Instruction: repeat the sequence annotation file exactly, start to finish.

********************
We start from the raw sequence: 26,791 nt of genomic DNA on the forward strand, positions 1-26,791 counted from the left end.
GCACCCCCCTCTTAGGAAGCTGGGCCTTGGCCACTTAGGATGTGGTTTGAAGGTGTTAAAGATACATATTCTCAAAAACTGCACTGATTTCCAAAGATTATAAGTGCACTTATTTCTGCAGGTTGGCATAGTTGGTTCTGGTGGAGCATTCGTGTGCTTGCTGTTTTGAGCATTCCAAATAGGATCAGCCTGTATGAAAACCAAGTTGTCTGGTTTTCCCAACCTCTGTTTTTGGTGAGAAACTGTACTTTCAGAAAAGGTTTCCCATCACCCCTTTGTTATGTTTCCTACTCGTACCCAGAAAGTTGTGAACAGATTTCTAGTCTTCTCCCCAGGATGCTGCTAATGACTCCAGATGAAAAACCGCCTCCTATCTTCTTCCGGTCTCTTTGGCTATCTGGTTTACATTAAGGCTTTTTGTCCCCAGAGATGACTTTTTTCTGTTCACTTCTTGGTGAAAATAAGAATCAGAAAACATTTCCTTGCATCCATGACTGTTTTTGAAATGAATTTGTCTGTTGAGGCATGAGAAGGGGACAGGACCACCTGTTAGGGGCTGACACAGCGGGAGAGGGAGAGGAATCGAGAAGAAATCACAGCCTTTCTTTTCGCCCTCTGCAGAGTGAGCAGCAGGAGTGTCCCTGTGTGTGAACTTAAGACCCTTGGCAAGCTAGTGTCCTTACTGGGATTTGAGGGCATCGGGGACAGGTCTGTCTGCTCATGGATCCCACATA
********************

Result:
We start from the raw sequence: 26,791 nt of genomic DNA on the forward strand, positions 1-26,791 counted from the left end.
GCACCCCCCTCTTAGGAAGCTGGGCCTTGGCCACTTAGGATGTGGTTTGAAGGTGTTAAAGATACATATTCTCAAAAACTGCACTGATTTCCAAAGATTATAAGTGCACTTATTTCTGCAGGTTGGCATAGTTGGTTCTGGTGGAGCATTCGTGTGCTTGCTGTTTTGAGCATTCCAAATAGGATCAGCCTGTATGAAAACCAAGTTGTCTGGTTTTCCCAACCTCTGTTTTTGGTGAGAAACTGTACTTTCAGAAAAGGTTTCCCATCACCCCTTTGTTATGTTTCCTACTCGTACCCAGAAAGTTGTGAACAGATTTCTAGTCTTCTCCCCAGGATGCTGCTAATGACTCCAGATGAAAAACCGCCTCCTATCTTCTTCCGGTCTCTTTGGCTATCTGGTTTACATTAAGGCTTTTTGTCCCCAGAGATGACTTTTTTCTGTTCACTTCTTGGTGAAAATAAGAATCAGAAAACATTTCCTTGCATCCATGACTGTTTTTGAAATGAATTTGTCTGTTGAGGCATGAGAAGGGGACAGGACCACCTGTTAGGGGCTGACACAGCGGGAGAGGGAGAGGAATCGAGAAGAAATCACAGCCTTTCTTTTCGCCCTCTGCAGAGTGAGCAGCAGGAGTGTCCCTGTGTGTGAACTTAAGACCCTTGGCAAGCTAGTGTCCTTACTGGGATTTGAGGGCATCGGGGACAGGTCTGTCTGCTCATGGATCCCACATA